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Thursday, March 3, 2016

PAINTED CONCRETE FLOOR

This is a huge milestone toward the finish line of our basement finish project.   We're both excited to have this finished.  The final step before "move in" is the baseboard trim.   Once again, this was a first for us.  Previous basements were always carpeted.  It was easy, and the work was left to a contractor once we picked out the actual carpet.

Since the majority of the basement is my Shea Marie Designs work studio and office, I really wanted to avoid carpet since it is so dang hard to find pins in carpet!  I figured I could strategically place some area rugs in places where carpeting would be welcome and leave the main sewing areas without carpet.
I went with a bright white color to keep everything light and airy.  Some added "flecks" of black, silver and grey added some character.

It was quite a process, beginning with the scrubbing of the basement floor to remove the mud/texture that the contractors had left behind. It took a lot of scrubbing!  We also rented a Rug Doctor which was a huge help, but seriously it took three full rounds with the long handled scrubber and the Rug Doctor; allowing it to dry between each round.   It felt like the Bahamas down there at one point!  It was so humid from the water. It was really amazing how clean we were able to get the floor before we began the priming and painting.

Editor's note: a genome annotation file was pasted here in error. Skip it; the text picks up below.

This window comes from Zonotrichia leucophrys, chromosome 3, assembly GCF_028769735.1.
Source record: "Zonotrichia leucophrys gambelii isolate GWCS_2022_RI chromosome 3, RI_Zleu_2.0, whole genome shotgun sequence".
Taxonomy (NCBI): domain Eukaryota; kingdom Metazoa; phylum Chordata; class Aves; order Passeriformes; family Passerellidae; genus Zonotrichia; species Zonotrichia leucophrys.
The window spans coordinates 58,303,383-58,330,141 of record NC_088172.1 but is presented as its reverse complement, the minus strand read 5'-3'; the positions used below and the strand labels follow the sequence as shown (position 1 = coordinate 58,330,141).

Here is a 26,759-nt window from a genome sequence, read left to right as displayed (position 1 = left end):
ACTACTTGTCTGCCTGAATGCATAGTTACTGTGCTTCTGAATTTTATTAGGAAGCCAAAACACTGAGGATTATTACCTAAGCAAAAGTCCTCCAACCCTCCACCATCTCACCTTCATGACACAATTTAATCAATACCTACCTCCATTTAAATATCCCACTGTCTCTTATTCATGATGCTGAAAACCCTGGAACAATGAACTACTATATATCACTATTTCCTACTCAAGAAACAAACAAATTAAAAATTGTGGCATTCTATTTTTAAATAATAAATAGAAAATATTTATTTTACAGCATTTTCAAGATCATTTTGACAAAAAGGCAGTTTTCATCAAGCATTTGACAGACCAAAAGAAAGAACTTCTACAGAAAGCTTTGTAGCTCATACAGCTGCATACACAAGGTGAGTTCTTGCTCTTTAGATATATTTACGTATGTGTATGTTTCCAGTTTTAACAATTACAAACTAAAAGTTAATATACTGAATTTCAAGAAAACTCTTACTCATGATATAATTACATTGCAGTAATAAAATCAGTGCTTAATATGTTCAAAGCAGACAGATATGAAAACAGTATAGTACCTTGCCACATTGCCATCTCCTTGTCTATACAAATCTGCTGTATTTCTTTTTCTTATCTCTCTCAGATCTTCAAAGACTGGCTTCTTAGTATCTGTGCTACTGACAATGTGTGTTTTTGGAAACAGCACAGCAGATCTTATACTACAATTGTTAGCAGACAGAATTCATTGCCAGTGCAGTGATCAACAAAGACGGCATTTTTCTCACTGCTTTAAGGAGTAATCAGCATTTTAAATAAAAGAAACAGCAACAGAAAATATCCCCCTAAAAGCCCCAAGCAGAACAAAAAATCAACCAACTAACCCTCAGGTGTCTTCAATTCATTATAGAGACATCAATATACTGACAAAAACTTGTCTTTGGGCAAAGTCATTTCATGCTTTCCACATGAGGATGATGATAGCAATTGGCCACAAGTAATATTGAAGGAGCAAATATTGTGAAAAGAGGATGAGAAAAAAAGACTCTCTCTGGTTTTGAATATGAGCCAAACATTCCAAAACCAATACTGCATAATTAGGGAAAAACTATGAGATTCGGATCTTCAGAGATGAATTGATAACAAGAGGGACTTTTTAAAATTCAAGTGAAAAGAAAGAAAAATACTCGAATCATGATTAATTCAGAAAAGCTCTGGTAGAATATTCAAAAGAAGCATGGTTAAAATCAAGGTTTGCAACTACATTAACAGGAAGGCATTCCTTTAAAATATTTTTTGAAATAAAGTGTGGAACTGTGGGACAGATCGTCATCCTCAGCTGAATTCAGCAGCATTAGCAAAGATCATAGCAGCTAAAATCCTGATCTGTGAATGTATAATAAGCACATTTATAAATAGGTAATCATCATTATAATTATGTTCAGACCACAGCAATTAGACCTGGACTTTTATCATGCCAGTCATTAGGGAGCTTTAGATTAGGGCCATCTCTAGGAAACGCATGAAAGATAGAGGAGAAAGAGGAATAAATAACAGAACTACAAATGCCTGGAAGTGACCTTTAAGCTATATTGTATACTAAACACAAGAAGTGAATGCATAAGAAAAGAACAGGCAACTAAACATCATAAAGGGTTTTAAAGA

Fortunately, we've been having some great weather and were able to open the windows to help ventilate during the priming process!  That stuff was extremely nasty.

After that, the paint went down.  I played the role of "Fairy Godmother" and sprinkled the pixie dust right after the paint went down.  My husband and I were literally working elbow-to-elbow on this step.  Trying to find the right technique was interesting.
This is part of the dialogue:
Husband (who grew up in Indiana):
                      "toss it like you're feeding chickens"
Me (who grew up in the burbs of Chicago)
                       "I've never fed chickens"
I promptly received a complete demonstration on how to properly feed chickens.  Anyway....I actually combined a couple of techniques; chicken feeding and confetti tossing and got really good about mid-way through the process!

The final step is the high lustre gloss.  It too, is extremely potent.  My husband had to leave the area and get some fresh air multiple times during the process.  It took two full coats of lustre to achieve the gloss that we were looking for.

One of the hardest parts was waiting for the prescribed drying time!  Especially, when you're anxious like we are to "move in".   It required a full 72 hours of cure time between the paint and the gloss.   So now, we're in the dry time for the top coat.  You better believe as soon as we've reached the final hour, I'll be perched on the steps ready to go!

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